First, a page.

Nuakhai Juhar: Odia Festival that Traces Its Origin to Vedic Pralambana Yajna
One day after the celebration of the Ganesh Chaturthi, Odisha celebrates a civilization-old tradition that has its root in the Vedic period. The festival, which is celebrated throughout the state of Odisha, more precisely in the western Odisha, is observed on the panchami tithi (fifth day) of lunar fortnight of Bhadrava (August-September), the day after Ganesh Chaturthi. The festival is known as “Nuakhai Juhar” where “Nua” means new and “Khai” means food, where food actually means “the new rice”. The word Nuakhai thus often resembles “the eating ceremony of the new rice”. The Nuakhai festival thus celebrates the newly harvested food grown by the farmers.
The reason why Nuakhai is celebrated throughout Odisha is that it is celebrated by both the tribal people as well as the caste-Hindus. The important and main tribes of Odisha like Binjhal, Bhumia, Gond, Kondh, Mirdha, Saura/Savara, etc. are settled agriculturists.
Sand artist Sudarsan Pattnaik’s creation of Sand Maa #Samaleswari with a message Nuakhai Juhar at Puri beach
Nuakhai is not a pretentious celebration. It is not just an exhibition of tradition, either. It is a festival of worship of food grain. It encourages a profound appreciation and admiration for the growth of rice, which according to the Odias, is a symbolic manifestation of the life itself.
The Nuakhai festival traces its origin to the Vedic period where the sages or Rishis used to talk about Panchajanya- the five important activities in the annual calendar of an agrarian society. These five activities have been specified as:-
1. Sita yajna (the tilling of the land),
2. Pravapana yajna (the sowing of seeds),
3. Pralambana yajna (the initial cutting of crops),
4. Khala yajna (the harvesting of grains),
5. Prayayana yajna (the preservation of the products).
In view of this, Nuakhai may be seen as having evolved out of the third activity, namely pralambana yajna which involves cutting of the first crop and reverent offering of the same to the mother Goddess, thus followed in Nuakhai festival.
Although the festival saw some discontinuity for some centuries, the continuous oral tradition of this festival dates back to 12th century A.D. when this festival was celebrated by Chauvan Raja Ramai Deo at Patanagarh, currently known as Bolangir district of Odisha. The king knew the relevance of agriculture for the economic development of the state and hence the celebration of Nuakhai festival promoted the agrarian way of life in the Western Odisha region instead of the previously practiced hunting and gathering.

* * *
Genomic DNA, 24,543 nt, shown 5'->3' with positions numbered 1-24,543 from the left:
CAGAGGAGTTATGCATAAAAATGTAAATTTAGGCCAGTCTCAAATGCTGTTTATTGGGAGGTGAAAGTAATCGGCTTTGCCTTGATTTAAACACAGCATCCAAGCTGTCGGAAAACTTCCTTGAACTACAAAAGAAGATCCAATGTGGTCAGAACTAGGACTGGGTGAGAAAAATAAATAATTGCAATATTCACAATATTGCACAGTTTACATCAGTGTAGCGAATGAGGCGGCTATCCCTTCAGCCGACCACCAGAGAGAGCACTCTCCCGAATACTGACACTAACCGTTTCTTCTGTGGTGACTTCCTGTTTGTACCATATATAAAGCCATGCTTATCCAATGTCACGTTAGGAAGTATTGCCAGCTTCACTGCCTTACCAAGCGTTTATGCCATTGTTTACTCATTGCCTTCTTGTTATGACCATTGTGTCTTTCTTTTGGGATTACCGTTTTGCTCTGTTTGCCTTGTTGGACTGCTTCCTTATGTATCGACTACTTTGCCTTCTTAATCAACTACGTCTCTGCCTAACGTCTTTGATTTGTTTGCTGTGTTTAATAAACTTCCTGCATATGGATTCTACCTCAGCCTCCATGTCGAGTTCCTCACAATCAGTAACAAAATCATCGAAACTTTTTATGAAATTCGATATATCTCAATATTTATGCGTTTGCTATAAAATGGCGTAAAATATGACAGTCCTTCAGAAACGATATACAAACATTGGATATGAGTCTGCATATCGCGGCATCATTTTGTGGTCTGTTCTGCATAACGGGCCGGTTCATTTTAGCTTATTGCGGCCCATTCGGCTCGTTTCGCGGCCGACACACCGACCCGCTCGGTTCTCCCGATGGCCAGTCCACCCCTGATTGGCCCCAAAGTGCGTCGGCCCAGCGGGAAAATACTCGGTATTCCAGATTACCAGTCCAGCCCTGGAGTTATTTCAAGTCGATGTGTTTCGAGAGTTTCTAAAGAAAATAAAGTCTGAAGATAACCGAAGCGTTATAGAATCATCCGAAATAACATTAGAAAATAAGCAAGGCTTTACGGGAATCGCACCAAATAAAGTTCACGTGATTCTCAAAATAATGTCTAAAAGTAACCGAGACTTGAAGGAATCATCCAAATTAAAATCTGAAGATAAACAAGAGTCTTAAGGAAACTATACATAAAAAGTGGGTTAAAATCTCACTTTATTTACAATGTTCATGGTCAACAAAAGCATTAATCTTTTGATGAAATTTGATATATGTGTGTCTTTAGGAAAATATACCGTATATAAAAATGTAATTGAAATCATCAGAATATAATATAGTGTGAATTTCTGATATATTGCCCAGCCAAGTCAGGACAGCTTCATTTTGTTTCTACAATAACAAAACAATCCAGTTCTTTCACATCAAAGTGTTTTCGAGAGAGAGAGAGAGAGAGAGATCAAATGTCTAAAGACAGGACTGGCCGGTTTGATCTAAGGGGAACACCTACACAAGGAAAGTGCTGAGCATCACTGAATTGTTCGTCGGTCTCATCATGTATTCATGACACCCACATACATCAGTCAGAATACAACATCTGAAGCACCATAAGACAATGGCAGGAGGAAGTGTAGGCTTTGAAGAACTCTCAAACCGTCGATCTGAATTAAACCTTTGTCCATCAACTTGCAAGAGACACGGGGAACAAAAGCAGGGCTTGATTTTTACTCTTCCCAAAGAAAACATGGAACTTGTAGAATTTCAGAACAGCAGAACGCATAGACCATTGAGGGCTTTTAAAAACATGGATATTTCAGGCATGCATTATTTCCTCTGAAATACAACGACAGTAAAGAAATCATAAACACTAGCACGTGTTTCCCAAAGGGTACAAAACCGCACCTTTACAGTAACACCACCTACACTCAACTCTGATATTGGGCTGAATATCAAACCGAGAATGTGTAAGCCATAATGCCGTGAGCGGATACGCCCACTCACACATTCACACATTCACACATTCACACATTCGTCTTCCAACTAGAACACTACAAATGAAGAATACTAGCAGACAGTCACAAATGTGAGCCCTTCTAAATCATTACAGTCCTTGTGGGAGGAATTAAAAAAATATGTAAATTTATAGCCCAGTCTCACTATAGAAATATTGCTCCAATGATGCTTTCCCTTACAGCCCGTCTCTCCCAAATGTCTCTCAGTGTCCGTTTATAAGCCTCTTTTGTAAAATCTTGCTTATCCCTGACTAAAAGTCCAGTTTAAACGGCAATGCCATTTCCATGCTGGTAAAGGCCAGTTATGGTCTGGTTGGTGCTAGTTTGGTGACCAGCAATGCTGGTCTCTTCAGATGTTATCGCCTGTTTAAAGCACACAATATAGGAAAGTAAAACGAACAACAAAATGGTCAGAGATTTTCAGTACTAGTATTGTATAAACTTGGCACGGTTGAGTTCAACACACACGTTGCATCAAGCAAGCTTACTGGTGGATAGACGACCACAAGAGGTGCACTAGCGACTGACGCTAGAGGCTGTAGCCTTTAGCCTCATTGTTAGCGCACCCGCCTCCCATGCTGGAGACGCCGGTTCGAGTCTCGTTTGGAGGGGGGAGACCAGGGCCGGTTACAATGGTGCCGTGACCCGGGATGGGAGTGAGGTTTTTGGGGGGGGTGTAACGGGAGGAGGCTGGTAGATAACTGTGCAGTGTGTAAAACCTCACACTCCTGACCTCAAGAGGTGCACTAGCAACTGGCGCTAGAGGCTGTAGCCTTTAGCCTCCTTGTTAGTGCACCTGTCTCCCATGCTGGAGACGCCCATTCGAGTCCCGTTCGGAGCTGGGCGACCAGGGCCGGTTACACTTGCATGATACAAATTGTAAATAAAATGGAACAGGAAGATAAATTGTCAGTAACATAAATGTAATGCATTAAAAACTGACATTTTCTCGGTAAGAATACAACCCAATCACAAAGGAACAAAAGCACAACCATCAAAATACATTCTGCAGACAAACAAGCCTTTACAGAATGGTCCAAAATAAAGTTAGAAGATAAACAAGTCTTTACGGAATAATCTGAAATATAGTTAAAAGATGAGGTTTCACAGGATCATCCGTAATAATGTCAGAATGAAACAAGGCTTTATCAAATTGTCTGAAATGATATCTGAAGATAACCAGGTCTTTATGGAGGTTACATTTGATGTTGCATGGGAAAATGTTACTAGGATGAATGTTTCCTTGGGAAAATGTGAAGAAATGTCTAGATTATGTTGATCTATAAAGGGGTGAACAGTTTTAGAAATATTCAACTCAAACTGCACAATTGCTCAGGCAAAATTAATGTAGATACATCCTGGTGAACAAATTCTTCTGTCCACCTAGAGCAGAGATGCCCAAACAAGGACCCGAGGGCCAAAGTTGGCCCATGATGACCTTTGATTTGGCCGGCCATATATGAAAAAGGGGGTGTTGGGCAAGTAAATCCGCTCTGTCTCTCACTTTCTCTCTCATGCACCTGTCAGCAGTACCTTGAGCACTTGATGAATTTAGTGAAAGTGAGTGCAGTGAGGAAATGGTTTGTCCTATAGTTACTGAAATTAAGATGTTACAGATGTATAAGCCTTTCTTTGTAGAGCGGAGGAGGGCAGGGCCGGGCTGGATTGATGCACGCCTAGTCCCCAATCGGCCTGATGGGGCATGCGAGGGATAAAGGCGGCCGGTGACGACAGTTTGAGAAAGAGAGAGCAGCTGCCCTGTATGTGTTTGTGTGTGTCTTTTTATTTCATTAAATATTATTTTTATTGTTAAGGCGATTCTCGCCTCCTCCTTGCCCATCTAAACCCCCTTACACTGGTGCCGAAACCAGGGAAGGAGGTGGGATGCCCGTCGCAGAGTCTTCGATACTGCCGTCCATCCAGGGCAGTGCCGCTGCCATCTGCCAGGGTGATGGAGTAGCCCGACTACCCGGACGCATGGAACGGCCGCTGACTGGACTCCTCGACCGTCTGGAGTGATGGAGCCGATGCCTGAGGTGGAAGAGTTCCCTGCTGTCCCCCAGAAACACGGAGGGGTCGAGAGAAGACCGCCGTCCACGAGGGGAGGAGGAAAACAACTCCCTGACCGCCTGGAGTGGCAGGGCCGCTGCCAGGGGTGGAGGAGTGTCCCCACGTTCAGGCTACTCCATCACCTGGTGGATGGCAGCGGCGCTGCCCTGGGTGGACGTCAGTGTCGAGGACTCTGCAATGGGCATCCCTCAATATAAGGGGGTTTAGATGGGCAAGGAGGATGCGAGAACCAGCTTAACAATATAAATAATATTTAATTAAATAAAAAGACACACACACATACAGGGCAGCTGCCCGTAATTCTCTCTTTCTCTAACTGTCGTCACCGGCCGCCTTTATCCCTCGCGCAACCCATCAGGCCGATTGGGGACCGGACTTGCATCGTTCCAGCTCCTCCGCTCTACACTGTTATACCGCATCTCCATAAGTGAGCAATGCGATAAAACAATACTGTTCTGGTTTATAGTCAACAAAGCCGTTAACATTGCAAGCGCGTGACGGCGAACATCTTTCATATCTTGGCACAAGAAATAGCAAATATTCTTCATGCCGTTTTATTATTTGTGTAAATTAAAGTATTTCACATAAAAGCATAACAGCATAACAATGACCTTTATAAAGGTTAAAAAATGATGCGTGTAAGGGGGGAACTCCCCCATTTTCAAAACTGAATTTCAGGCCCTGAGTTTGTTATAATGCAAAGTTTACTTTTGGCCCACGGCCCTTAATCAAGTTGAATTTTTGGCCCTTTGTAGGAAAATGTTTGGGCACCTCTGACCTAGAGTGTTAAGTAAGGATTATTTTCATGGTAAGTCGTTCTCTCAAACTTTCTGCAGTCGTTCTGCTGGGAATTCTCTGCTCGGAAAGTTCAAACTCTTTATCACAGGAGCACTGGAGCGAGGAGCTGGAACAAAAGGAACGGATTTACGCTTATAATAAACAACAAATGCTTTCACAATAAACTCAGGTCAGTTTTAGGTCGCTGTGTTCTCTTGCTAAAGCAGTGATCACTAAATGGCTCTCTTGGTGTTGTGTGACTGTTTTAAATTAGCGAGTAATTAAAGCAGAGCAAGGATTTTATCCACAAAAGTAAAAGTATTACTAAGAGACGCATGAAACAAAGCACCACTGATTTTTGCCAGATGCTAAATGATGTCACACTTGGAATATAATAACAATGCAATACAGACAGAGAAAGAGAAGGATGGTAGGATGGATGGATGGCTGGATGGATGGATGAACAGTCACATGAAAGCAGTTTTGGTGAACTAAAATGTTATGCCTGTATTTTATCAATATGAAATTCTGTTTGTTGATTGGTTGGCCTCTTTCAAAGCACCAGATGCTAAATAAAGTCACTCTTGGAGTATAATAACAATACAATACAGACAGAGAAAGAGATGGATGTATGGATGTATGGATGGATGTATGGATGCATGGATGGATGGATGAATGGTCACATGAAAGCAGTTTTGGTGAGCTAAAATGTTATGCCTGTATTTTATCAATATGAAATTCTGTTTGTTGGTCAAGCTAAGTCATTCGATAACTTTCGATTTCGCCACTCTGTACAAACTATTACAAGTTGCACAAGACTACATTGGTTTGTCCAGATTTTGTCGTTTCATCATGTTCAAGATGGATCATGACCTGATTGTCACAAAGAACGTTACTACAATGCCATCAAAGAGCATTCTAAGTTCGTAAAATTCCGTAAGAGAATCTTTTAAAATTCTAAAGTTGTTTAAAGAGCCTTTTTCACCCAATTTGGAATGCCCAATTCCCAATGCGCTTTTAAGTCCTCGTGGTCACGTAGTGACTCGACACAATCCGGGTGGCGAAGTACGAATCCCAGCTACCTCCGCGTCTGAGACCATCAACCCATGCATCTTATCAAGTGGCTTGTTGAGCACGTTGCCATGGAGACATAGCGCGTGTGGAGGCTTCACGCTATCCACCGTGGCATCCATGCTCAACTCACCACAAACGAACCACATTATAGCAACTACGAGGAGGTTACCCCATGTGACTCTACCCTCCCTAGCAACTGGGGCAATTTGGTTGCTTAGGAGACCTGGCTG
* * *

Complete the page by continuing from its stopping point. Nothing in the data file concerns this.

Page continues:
Nuakhai Festival follows the same legacy of “Jai Jawan Jai Kisaan” (Lal Bahadur Shashtri is a revered figure in Western Odisha) which gives the present society a great message of the relevance of agriculture in the economic of the country and the role of farmers in building the nation. Hence, the development of farmers should be the key to the development of nation.
As per the tradition, earlier farmers were celebrating Nuakhai on a fixed day designed by the village headman and priest. Afterward, under the patronage of royal families, this simple festival was altered into a mass socio-religious event in the entire western Odisha.
Nuakhai is a celebration that speaks of an intense ritual where people of western Odisha start their life once again afresh. It gives a fresh lease of life to the tillers of the landon the assurance of anna. For prana without anna, is absurd and unthinkable.
Since paddy is the staple food of the people in general, the rice crops sustain their hope and determine their fate. This is why, a non-agriculturist is also that much concerned about this ritual as a cultivator is. Customarily, each farmer offers the first grain of the harvest to the Mother Goddess and then pertakes it. The significance and utility of anna or rice in daily life of Odia people is easily understandable from the Hindu sacred texts, which I the paddy as a synonym of life itself (Pasayat, 2003, 2006, 2007):
Anna Brahmeti Hyajanat,
Annadeva Khalwani Bhutani Jayante, Annena Jatani,
Annam Prayantyabhisam Bishantiti.
(Meaning: The other name of anna is Brahma who is Iswara i.e. God. In this sense, anna is Iswara or God. Each life is born out of anna. It is the source of energy. After death, jiba or anything having a life, transforms into anna for others. So, the importance of anna is appreciated in every stage of life. For this reason, it is the source of life, happiness and a part of soul).
Ahamanna Mahamanna Mahamannam,
Ahamannado Ahamannado Ahamannado,
Ahamanna Manna Madantama Drwi
(Meaning: God says that He is anna. I am the only receiver of this anna. Whoever takes Anna I accept that).
Nuakhai celebration starts with the preparation for the festival almost two weeks before the festival. Nuakhai is understood to have nine colours and as a consequence, nine sets of rituals are followed as a prelude to the actual day of celebration starting from “Behrana” to “Nuakhai” and all culminating in Juhar Bhet. In a sequential manner these nine colours include:
1. Beheren: Announcement of a meeting to set the date,
2. Lagna dekha: Setting the exact date for partaking of new rice,
3. Daka haka: Invitation,
4. Sapha sutura and lipa-puchha: cleanliness,
5. Kina bika : purchasing,
6. Nua dhan khuja: looking for the new crop,
7. Bali paka: final resolve for Nuakhai by taking Prasad (the offering) to the deity,
8. Nuakhai: eating the new crop as Prasad after offering it to the deity, followed by dancing and singing,
9. Juhar bhet: respect to elders & gift transfers.
Images provided by author; 1st left image at the top (featured image) sourced from Google.
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Saswat Routroy is a Kolkata-based Software Engineer, pursuing the everlasting quest for knowledge and journey of self discovery.